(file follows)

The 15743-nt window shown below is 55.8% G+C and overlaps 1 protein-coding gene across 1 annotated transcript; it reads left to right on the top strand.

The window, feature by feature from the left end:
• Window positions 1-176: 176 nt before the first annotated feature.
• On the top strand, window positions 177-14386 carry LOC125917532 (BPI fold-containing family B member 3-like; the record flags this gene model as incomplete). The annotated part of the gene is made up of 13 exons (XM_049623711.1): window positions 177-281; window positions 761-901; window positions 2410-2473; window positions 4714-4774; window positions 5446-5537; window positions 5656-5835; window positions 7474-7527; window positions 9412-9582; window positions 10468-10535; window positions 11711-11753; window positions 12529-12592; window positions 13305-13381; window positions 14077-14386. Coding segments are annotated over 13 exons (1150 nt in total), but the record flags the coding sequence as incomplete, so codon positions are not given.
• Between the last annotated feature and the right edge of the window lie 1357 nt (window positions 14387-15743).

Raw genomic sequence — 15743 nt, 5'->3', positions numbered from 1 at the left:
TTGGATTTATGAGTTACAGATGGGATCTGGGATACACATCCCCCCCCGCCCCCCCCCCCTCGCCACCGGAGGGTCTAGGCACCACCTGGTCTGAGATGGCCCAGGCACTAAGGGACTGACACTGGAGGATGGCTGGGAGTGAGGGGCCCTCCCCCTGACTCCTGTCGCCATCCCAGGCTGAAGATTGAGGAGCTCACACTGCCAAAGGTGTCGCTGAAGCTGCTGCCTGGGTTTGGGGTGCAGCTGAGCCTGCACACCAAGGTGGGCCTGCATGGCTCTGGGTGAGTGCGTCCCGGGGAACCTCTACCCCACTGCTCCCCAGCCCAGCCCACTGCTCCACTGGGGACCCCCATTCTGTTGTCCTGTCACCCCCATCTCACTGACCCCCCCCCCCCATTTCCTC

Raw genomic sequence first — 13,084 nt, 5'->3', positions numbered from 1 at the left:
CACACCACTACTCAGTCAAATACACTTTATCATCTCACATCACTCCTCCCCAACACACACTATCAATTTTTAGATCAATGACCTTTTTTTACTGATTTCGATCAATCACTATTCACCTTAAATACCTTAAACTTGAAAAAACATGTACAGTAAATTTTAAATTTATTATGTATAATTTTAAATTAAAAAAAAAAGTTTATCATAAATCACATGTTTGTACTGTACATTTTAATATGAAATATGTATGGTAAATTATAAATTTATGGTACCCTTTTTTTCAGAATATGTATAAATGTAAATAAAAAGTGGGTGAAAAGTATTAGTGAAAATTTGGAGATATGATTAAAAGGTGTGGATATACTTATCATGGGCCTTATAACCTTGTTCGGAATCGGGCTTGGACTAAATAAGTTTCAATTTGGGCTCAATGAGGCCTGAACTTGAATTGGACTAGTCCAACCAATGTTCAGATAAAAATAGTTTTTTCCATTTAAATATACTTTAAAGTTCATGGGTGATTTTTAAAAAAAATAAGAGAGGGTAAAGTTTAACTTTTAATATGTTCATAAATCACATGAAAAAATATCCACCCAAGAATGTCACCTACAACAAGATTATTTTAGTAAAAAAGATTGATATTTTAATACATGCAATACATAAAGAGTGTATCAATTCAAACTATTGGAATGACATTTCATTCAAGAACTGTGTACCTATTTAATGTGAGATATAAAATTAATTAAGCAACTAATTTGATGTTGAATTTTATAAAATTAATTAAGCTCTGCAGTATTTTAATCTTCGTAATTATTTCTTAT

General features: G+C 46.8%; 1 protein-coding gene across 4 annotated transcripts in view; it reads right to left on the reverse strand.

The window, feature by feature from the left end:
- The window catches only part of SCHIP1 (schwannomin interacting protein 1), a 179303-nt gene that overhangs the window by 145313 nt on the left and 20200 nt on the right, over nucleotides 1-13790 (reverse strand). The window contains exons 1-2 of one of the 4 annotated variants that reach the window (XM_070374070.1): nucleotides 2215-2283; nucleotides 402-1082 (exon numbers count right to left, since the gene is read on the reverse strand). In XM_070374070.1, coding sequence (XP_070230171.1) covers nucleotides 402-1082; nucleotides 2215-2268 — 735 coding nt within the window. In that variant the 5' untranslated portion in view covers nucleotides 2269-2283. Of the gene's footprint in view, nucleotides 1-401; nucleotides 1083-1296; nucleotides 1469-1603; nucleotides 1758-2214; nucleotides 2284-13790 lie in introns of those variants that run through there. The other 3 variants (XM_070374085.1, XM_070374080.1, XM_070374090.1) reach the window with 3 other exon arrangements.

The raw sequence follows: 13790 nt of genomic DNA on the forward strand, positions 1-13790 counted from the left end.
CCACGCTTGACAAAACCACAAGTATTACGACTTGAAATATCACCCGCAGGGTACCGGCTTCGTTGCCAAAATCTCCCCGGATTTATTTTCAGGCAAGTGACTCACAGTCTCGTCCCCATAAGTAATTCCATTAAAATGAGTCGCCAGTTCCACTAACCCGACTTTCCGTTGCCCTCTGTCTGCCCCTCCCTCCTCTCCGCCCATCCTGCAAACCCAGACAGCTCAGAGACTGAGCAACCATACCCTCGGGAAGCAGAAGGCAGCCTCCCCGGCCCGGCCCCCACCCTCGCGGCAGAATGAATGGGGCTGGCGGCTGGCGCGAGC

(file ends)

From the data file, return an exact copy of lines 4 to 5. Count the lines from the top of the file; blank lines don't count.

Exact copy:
• On the top strand, window positions 177-14386 carry LOC125917532 (BPI fold-containing family B member 3-like; the record flags this gene model as incomplete). The annotated part of the gene is made up of 13 exons (XM_049623711.1): window positions 177-281; window positions 761-901; window positions 2410-2473; window positions 4714-4774; window positions 5446-5537; window positions 5656-5835; window positions 7474-7527; window positions 9412-9582; window positions 10468-10535; window positions 11711-11753; window positions 12529-12592; window positions 13305-13381; window positions 14077-14386. Coding segments are annotated over 13 exons (1150 nt in total), but the record flags the coding sequence as incomplete, so codon positions are not given.
• Between the last annotated feature and the right edge of the window lie 1357 nt (window positions 14387-15743).